Tuesday, 27 April 2004

Ceisteanna (244)

Ciarán Cuffe


303 Mr. Cuffe asked the Minister for Foreign Affairs the steps he has taken to raise with the Chinese Government the serious persecution experienced by followers of Falun Gong in China; and if he has taken any action to raise the cases of Feng Liu and Fang Yang, former students of Dún Laoghaire College of Further Education and Dún Laoghaire Senior College respectively. [12133/04]

Amharc ar fhreagra

Freagraí scríofa (Ceist ar Minister for Foreign)

As I have stated previously, the Government takes seriously concerns about human rights in China, including those of Falun Dafa members. The issue of the treatment in China of followers of Falun Dafa has been raised both bilaterally and through the formal framework of the EU-China human rights dialogue, which was established in 1996. Through the dialogue, the EU shares with China its experience in the field of human rights protection and promotion and urges China to take clear steps to improve the human rights situation generally and, specifically, with respect to the freedoms of expression, religion and belief, which have a particular impact on individual practitioners of Falun Dafa.

The last session of the EU-China human rights dialogue took place in Dublin on 26-27 February 2004. Ireland, as holder of the Presidency of the EU, discussed with China a wide range of human rights issues of concern, including individual cases of alleged human rights abuses. Among the cases raised were those of the individuals of concern to the Deputy. A response was subsequently received from the Chinese authorities. This stated that one of the individuals had been sentenced to re-education through labour for two years, but had been relatively quickly released on bail so he could seek medical attention. We understand that he is now in hospital receiving treatment. As regards the second individual, we were informed that the authorities had no record of the person being admitted to a labour institute.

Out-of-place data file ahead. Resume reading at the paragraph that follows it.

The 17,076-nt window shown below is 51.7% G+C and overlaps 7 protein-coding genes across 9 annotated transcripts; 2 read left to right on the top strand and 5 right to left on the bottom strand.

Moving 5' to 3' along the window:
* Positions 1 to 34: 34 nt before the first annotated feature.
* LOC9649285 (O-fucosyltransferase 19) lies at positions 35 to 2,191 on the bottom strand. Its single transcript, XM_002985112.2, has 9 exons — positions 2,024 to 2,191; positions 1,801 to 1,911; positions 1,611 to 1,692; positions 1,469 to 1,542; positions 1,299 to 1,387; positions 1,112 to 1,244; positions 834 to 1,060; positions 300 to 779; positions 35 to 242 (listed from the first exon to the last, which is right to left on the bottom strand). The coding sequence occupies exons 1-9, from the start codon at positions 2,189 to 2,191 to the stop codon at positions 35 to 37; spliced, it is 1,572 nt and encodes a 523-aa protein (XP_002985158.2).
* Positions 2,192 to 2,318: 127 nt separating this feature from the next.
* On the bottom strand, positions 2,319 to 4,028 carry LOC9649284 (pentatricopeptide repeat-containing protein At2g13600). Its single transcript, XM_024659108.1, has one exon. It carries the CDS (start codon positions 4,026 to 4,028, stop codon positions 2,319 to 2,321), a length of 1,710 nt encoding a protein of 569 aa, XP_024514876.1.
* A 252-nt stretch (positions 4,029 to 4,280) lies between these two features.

It should be noted that the specific cases to which the Deputy refers involve Chinese citizens. They are subject to Chinese law while in their own country and as they are not Irish citizens, we have no consular function in this matter. However, because of our concerns about the human rights situation in China, we were prepared to raise the cases.